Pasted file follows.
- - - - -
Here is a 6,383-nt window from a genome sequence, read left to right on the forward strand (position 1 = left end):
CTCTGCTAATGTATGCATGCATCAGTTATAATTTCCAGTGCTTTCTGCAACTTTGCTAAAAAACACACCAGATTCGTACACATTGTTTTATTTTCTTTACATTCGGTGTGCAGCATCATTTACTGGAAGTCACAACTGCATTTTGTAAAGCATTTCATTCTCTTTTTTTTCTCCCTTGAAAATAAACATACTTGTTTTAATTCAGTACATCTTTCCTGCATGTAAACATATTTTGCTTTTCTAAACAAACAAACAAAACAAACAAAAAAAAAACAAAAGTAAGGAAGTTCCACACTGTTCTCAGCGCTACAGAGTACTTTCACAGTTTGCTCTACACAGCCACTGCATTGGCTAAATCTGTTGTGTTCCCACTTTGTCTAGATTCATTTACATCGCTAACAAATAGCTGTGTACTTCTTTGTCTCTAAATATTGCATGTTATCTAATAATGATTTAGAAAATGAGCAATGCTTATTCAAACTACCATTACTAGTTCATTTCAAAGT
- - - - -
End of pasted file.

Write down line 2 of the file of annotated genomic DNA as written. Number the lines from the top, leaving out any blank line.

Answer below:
CTCTGCTAATGTATGCATGCATCAGTTATAATTTCCAGTGCTTTCTGCAACTTTGCTAAAAAACACACCAGATTCGTACACATTGTTTTATTTTCTTTACATTCGGTGTGCAGCATCATTTACTGGAAGTCACAACTGCATTTTGTAAAGCATTTCATTCTCTTTTTTTTCTCCCTTGAAAATAAACATACTTGTTTTAATTCAGTACATCTTTCCTGCATGTAAACATATTTTGCTTTTCTAAACAAACAAACAAAACAAACAAAAAAAAAACAAAAGTAAGGAAGTTCCACACTGTTCTCAGCGCTACAGAGTACTTTCACAGTTTGCTCTACACAGCCACTGCATTGGCTAAATCTGTTGTGTTCCCACTTTGTCTAGATTCATTTACATCGCTAACAAATAGCTGTGTACTTCTTTGTCTCTAAATATTGCATGTTATCTAATAATGATTTAGAAAATGAGCAATGCTTATTCAAACTACCATTACTAGTTCATTTCAAAGT